Meat Loaf with Sun-Dried Tomatoes

I suspect that meatloaf has been on nearly everyone’s plate at one time or another… it certainly has been on mine.  I suspect, as well, that there are as many variations of meatloaf as there are moms around the world!  Food historians tell us that ground meat has been mixed with bread products, sauces, spices and other thickeners since Ancient times.  The meat employed in the earliest of recipes was usually already cooked as opposed to the raw meat widely used today.  The Industrial Revolution of the 19th century made it possible for ground meat to be manufacutured and sold to the public at a low cost.  However, Americans were hesitant at first to purchase raw ground meat products, regarding them with suspicion.  Lack of reliable refrigeration at the time may have played a large role in this hesitation.

Meatloaf itself has European origins.  Minced meat loaves were cooked in the 5th century and were mentioned in the Roman cookery collection written by Apicius.    The American meatloaf has its origins in scrapple, a mixture of ground pork and cornmeal served by German-Americans in Pennsylvania since Colonial times and is usually topped with ketchup.  It is also akin to the Italian meatball, many recipes being virtually interchangeable with the distinctions coming from the shape,  accompaniments and choice of sauce.  Meatloaf as we know it today, blended with bread or cracker crumbs, egg and seasonings, then baked in a loaf pan gained in popularity between 1900 and the 1920s.  Meat loaf and gravy, paired with mashed potatoes and canned green beans, was very popular in the 1950s… and a combination that appeared on our dinner plates in the Midwest often!

Meatloaf is obviously a very popular dish.  In 2007 it was voted the 7th favorite dish in the United States according to the Good Housekeeping website.  It is still considered a comfort food by many, including us!  A favorite meatloaf prepared in our kitchen is a wonderful combination of lean ground beef, spicy Italian sausage and ground veal, blended together with a variety of herbs and sauteed onions, garlic, carrots and celery.  The addition of robust, flavor-filled sun-dried tomatoes makes this a dish that is spectacular both hot and cold!

Meatloaf with Sun-Dried Tomatoes

 

Preheat oven to 350 degrees.  To a heavy 12-inch skillet or sauteuse over moderately high heat  add:

  • 2 T extra virgin olive oil

When oil begins to shimmer add:

  • 1 medium white onion, finely chopped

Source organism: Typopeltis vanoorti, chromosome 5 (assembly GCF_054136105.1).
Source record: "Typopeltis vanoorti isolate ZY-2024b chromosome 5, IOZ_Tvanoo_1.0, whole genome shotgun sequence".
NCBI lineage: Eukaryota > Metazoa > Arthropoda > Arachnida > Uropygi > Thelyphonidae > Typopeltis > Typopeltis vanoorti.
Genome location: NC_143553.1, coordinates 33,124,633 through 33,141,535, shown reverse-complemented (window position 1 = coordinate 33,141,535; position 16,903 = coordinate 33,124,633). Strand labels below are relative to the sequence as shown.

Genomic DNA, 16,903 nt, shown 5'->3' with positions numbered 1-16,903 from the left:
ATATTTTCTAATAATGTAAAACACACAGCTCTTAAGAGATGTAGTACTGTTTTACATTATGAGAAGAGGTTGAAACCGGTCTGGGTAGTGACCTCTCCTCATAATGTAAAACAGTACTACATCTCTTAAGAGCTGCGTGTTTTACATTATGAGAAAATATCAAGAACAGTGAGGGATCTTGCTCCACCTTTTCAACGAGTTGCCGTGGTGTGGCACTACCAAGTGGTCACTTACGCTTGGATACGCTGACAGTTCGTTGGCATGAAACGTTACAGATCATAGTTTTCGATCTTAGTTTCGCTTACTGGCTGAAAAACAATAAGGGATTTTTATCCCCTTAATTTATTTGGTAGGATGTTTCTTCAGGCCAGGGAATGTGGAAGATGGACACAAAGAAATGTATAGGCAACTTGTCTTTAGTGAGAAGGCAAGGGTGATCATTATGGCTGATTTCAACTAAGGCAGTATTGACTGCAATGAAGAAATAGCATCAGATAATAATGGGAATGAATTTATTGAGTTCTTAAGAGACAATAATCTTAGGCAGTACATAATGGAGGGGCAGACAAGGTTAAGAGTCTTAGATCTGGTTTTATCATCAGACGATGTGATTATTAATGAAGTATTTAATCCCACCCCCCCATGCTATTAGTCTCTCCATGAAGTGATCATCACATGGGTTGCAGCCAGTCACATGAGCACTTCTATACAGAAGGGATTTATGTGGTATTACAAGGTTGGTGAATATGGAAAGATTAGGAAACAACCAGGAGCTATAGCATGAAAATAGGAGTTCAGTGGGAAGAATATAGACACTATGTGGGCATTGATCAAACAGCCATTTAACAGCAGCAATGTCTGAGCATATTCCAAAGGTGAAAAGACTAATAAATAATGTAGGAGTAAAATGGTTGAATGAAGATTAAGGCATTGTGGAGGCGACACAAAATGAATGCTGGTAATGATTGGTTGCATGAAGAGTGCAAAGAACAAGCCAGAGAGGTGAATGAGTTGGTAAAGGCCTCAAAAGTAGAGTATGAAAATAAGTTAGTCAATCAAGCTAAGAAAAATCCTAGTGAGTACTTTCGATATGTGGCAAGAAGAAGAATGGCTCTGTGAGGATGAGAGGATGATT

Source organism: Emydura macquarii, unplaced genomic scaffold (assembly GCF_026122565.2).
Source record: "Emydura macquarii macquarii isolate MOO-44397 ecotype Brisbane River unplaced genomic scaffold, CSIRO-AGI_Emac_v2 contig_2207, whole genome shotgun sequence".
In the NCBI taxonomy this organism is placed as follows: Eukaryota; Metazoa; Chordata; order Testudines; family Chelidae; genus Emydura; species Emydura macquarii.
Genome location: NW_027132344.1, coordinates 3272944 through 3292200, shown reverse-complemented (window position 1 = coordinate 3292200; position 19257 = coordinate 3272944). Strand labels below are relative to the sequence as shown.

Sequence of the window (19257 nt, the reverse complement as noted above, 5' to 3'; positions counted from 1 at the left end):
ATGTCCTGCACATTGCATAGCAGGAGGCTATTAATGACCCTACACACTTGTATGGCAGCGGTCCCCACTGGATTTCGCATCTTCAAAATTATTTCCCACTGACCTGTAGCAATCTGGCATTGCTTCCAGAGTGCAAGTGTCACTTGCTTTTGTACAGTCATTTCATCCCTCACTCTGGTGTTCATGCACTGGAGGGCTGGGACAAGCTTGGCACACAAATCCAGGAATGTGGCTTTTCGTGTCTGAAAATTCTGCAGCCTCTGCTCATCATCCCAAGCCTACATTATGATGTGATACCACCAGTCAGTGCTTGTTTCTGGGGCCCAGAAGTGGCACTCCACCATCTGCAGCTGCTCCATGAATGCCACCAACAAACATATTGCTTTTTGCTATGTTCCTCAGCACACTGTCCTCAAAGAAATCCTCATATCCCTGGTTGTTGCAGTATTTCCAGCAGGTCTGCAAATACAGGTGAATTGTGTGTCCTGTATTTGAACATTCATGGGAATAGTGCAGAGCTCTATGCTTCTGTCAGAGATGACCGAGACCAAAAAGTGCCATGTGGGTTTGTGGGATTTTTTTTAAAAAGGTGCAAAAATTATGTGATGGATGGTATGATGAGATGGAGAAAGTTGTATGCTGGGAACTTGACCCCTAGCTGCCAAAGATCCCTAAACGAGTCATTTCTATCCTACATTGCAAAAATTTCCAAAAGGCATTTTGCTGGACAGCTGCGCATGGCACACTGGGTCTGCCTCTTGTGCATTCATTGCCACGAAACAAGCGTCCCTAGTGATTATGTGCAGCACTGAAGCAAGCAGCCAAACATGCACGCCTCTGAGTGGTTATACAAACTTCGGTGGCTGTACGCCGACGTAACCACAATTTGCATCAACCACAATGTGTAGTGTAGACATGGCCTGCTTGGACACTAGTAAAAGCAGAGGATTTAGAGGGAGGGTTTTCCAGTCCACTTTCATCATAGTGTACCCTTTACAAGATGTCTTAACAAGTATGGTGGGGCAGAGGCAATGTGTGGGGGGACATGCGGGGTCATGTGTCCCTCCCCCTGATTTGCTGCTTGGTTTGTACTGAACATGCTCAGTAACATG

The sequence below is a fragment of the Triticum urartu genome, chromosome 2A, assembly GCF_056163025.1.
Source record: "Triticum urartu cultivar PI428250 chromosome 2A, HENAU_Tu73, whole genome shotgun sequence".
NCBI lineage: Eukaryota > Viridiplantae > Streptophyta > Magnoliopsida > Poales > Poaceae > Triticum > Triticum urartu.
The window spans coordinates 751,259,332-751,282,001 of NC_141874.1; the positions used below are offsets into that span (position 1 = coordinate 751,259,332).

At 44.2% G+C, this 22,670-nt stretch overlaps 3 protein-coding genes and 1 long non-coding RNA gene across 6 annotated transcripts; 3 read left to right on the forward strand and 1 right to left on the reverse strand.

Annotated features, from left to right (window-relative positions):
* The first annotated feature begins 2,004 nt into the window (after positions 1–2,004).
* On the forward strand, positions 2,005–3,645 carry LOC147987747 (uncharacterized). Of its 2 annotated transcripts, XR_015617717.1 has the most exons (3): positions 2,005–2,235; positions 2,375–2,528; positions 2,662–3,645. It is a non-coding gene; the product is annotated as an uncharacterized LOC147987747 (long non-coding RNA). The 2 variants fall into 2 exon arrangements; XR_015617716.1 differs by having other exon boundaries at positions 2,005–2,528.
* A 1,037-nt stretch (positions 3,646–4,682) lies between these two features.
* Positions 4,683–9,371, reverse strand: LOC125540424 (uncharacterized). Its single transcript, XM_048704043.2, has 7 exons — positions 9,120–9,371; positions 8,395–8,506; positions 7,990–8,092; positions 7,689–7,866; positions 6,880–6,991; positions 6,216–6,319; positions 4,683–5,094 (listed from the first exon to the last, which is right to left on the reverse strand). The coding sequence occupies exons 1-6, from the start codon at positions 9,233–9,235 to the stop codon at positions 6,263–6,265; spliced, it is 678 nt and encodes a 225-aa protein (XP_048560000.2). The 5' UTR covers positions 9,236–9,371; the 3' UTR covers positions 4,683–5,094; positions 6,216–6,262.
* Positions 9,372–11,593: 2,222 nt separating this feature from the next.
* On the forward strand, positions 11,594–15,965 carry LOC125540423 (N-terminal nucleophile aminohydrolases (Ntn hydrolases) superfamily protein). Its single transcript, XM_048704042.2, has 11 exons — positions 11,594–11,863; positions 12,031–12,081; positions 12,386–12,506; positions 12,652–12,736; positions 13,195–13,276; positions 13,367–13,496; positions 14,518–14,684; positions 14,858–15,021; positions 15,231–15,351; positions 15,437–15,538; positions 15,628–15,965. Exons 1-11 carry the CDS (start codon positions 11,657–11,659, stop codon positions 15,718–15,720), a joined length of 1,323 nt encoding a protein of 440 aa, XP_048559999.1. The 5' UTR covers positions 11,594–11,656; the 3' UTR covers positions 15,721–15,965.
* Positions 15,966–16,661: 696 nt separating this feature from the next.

• 2 stalks celery, finely chopped

Saute until onions become translucent, stirring occasionally.  Add:

  • 3 whole large garlic cloves, peeled and finely minced
  • 1 tsp dried basil
  • 1 tsp dried oregano
  • 1 tsp dried thyme

Chef’s Note: Crumble the dried herbs between the palms of your hands while adding to the pan to release their fragrant essences:

Saute, stirring frequently, until the onions are well-browned:

Remove from heat and allow to cool to room temperature.

Combine in a large bowl:

  • 1  lb leanest ground beef
  • 1/2 lb ground veal
  • 1 lb bulk mild Italian sausage
  • 1 tsp salt
  • 1/2 tsp red chili flakes
  • 1/2 C Italian parsley, finely chopped
  • 1/2 C coarsely chopped oil-packed sun-dried tomatoes
  • 1/2 C freshly grated Parmigiano Reggiano
  • 1/2 C panko crumbs
  • 1 tsp freshly ground black pepper
  • 3 large eggs, beaten
  • the cooled onion mixture

Mix well to combine:

Adjust seasonings if necessary and transfer the mixture to a large loaf pan and shape the loaf.  I use a hinged loaf pan as it allows the juices to readily run out of the pan while cooking.  In addition, it facilitates easy transfer of the cooked meatloaf to the serving plate:

Cover the meatloaf, for self-basting, with:

  • 6 – 8 strips of bacon, overlapped to fit the top of the loaf

If using a hinged loaf pan, place it on a wire rack set inside a sheetpan to catch the juices released during cooking:

Bake for approximately 1 – 1 1/2 hours, or until an instant-read thermometer inserted into the center of the loaf registers 150 degrees.  Remove from the oven and allow to rest on a wire rack for 10 minutes. Remove from pan and slice for service:

This flavorful meatloaf is excellent served with garlic mashed potatoes and a rich mushroom gravy, accompanied by steamed haricot vertsBon Appetit!

 

Copyright 2010 Via Aurea Designs, Inc., All Rights Reserved

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Categories: Beef, Pork

Author:Steve Meyer & Dayton Azevedo

Food and fine cooking have been our passion for many years, fueled by the year-around abundance of fresh fruits, vegetables, poultry and meats, as well as aromatic spices and herbs readily available to us here in the San Francisco Bay Area, making adventuresome, creative and delicious 5-star cooking a reality in our kitchen. Our aim is to make it yours as well by utilizing our step by step instructions and serial photographs. Bon Appetit from our kitchen to yours...!

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One Comment on “Meat Loaf with Sun-Dried Tomatoes”

  1. Debbie Smith
    January 24, 2010 at 1:18 PM #

    What a wonderful presentation and recipe! Thanks so much for the step by step pictures and comments. I like how you show your ingredients in one picture before the cooking begins. The writing is witty, informative, and such a joyful break from most online writing these days! I love your inclusion of poetry, stories, and experiences.

    My doctor has ordered me to bring my cholesterol levels down, so I worry a bit about the bacon on top. One thing I’ve tried that is yummy on meatloaf as a finishing glaze is simply orange marmalade! The last 10 minutes of cooking, just cover the top of the loaf with it and it will melt into a wonderfully tasty glaze! Still not guilt free, but a treat that is not adding more saturated fat. Try it and let everyone know what you think!

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